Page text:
Singapore: the difference that makes the difference

Written by
Alex Swarbrick

09 Jun 2016

09 Jun 2016 • by Alex Swarbrick

This has recently become home. And it’s a country infused with the riches and challenges of diversity, with a superficial veneer of homogeneity.

Even the weather! We were told we’d miss the diversity of English seasons; that in Singapore, the weather is always the same. Always hot, always humid. But look closer, and it’s a paradox. There’s nothing samey about thunder so loud you don’t just hear it, you feel it; about torrential rain that doesn’t cool things but heats them, like pouring water on the stones in a sauna. 

It’s not just because I’m English that I’m going on about the weather. It’s the comparison I see to Singapore society as a whole. It’s a paradox, in which there’s a superficial homogeneity, and yet look closer and you see what has always been a diverse society, and is becoming ever more so. Fifty years ago, Singapore was fused out of contrasting cultures, and in the early decades following independence, nation building relied on policies designed to engineer homogeneity, while safeguarding allowable difference. And today, Singapore society sees itself becoming increasingly diverse, driven from influences outside and within. Both government and communities are actively seeking how to manage and harness this diversity to sustain the country’s success story.

And it’s a challenge; difference makes a difference. Diversity correlates with success. The business case doesn’t need repeating, and it’s well documented that diversity changes business outcomes for the better. Diversity of thinking, personality, culture, gender, style, sexual orientation, age, experience, background.

But inequality does the opposite, and recent research suggested that Singapore has one of the widest gaps between rich and poor anywhere in the world. And the UK is facing its own growing inequality. The study highlighted[1] that for each of eleven different health and social indicators, from physical health to drug abuse, education to social mobility, community life to teenage pregnancies, outcomes are significantly worse in more unequal rich countries.

The future of work is diverse

Globally, diversity is on the rise, and by every measure. In most business, it’s the new norm, and yet there are still ways in which the diversity agenda is going the wrong way. 

There are predictions that the UK workforce by 2030, will be multi-generational, older, more international, and with women playing a stronger role. Projections are that women will account for two thirds of the growth in higher skilled jobs. And yet the gender pay gap seems obstinately wide.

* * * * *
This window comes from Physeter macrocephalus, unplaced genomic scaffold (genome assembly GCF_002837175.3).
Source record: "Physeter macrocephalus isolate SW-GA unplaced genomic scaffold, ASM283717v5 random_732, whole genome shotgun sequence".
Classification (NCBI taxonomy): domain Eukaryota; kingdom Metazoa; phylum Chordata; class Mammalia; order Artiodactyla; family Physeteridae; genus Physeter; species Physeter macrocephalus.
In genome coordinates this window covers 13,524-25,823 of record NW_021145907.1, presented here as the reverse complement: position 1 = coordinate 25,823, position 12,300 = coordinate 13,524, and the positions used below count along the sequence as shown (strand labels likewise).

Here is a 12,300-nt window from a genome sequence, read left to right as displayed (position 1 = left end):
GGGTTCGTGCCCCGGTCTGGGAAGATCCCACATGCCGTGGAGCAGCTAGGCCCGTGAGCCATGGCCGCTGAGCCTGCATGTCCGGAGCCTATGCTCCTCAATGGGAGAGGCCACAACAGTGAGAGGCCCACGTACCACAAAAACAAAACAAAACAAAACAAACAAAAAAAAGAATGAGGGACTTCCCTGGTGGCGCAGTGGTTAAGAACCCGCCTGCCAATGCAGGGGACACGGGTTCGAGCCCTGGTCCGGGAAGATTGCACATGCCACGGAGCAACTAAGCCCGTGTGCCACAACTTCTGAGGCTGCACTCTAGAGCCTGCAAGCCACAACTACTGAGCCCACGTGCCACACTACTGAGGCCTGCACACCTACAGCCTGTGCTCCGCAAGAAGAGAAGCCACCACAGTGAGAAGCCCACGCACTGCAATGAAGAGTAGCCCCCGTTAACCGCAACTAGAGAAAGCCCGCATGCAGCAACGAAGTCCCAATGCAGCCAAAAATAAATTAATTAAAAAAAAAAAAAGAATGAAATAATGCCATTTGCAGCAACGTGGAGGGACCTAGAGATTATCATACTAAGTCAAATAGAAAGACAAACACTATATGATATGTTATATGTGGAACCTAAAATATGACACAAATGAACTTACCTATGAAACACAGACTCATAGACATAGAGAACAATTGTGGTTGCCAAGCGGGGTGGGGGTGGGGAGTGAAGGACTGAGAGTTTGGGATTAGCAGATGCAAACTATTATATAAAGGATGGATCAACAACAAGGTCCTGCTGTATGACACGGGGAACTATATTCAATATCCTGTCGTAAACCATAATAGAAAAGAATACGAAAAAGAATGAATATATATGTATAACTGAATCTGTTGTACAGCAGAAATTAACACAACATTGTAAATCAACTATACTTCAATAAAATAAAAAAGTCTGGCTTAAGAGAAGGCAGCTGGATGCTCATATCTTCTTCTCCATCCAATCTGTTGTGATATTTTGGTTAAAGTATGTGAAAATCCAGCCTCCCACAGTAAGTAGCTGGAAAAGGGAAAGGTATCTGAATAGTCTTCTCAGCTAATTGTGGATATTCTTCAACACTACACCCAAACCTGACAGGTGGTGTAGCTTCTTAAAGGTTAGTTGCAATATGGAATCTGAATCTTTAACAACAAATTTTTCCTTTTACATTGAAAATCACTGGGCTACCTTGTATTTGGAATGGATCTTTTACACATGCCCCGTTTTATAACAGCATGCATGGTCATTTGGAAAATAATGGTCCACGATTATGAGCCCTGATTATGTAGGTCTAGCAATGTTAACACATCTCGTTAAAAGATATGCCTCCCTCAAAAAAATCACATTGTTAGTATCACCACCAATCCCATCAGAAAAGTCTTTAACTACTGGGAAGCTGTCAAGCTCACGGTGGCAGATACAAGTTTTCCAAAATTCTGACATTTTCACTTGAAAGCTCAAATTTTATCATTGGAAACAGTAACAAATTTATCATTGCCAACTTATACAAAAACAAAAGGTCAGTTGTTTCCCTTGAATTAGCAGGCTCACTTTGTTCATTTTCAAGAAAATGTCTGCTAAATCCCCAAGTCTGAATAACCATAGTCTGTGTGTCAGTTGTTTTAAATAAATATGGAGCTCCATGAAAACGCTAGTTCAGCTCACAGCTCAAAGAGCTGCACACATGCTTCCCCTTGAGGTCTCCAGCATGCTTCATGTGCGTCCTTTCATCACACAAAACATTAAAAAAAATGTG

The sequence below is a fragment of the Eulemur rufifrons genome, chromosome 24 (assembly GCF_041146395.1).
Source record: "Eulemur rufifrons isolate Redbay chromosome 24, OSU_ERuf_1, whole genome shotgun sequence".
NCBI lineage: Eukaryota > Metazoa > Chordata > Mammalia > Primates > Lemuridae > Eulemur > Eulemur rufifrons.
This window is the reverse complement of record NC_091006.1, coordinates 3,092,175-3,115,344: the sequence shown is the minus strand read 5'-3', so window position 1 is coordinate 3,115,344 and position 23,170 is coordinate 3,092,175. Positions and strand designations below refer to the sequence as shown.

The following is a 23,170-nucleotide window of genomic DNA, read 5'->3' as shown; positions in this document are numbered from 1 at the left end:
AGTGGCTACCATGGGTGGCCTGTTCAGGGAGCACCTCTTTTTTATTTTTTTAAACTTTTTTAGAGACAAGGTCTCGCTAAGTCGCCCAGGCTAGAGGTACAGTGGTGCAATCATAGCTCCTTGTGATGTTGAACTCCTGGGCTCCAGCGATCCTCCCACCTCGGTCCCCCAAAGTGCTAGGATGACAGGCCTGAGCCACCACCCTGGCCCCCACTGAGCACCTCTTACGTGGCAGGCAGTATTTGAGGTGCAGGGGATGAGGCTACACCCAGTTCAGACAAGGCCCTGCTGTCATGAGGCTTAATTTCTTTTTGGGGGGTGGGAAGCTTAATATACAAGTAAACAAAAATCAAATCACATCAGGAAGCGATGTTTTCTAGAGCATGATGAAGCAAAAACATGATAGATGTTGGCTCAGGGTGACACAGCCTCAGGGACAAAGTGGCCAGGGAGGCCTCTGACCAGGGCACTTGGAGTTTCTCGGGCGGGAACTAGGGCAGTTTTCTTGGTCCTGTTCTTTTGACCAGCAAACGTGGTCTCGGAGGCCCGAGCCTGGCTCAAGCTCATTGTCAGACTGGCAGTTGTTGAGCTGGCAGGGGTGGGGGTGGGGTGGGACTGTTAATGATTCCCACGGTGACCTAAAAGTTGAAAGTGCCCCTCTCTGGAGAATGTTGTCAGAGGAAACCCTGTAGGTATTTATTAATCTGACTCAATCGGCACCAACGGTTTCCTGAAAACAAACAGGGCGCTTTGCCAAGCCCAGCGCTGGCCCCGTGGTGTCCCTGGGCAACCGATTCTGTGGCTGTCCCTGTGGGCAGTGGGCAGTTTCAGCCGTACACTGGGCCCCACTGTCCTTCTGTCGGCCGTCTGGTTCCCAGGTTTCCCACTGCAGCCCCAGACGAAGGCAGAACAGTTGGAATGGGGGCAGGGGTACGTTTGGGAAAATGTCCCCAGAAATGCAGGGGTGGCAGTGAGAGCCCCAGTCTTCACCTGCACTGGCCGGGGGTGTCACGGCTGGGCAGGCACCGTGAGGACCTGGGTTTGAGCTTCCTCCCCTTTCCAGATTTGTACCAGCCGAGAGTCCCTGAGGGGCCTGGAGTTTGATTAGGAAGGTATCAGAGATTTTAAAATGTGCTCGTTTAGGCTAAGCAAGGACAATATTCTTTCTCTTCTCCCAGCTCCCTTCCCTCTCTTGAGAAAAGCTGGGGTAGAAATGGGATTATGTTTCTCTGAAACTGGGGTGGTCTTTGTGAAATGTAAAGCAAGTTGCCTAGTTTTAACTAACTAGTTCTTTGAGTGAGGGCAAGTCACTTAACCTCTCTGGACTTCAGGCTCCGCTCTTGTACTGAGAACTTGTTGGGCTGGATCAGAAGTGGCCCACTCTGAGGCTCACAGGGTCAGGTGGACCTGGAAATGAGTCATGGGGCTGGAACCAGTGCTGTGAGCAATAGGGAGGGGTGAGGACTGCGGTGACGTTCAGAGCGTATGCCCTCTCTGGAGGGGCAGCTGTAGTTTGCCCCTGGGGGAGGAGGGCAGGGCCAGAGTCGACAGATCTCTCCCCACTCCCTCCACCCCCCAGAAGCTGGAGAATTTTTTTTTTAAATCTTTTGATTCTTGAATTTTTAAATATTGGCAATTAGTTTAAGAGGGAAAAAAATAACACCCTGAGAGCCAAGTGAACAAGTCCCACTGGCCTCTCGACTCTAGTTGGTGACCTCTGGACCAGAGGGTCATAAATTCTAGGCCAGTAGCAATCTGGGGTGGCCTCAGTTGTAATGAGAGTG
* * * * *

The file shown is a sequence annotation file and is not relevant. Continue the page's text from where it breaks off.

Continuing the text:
Also, growing global mobility and changes in technology are expected to increasingly bring together different and sometimes conflicting cultures, religions, races and languages. Alongside this, the pay of low and middle income earners is projected to continue stagnating, and if established trends continue, the proportion of national income accruing to the highest 0.1% of earners will rise from 5% to 14% by 2030. (High Pay Commission (2011)).

So, despite progress, given gender and ethnicity pay gaps threatening to widen, racism threatening to increase, and organisations still battling with unconscious biases which have thwarted countless well planned diversity initiatives for decades, what are organisations and HR functions supposed to do?

Success stories show that the solution doesn’t lie in yet more training. It’s not for want of awareness that we still fail to capitalise on the rewards of diversity. 

A bit like Singapore, the evidence is it’s the subtle, policy changes which make the difference. Systemic changes that reverse trends and sidestep biases. Take the example of EY. Following 18 month’s analysis, they transformed their policy for recruiting and selecting graduates, undergraduates and school leavers. While academic qualifications are still being taken into account, they found them an unreliable predictor of future success, whereas other strengths and qualities were found more reliable. So in one systemic move they have levelled the playing field for all candidates, irrespective of background. 

Or take Proctor and Gamble, who last year gained the Catalyst Award, for their innovative measures that expand opportunities for women and business globally. The Company’s global diversity framework was recognised for supporting the development of diverse talent worldwide, including women at all levels and across all regions. 

Don’t get me wrong; despite Singapore’s appearance of success through diversity, I’m no fan of social engineering. But there’s no getting away from the fact that it’s the systemic changes which HR can initiate, that will be the difference that makes the difference.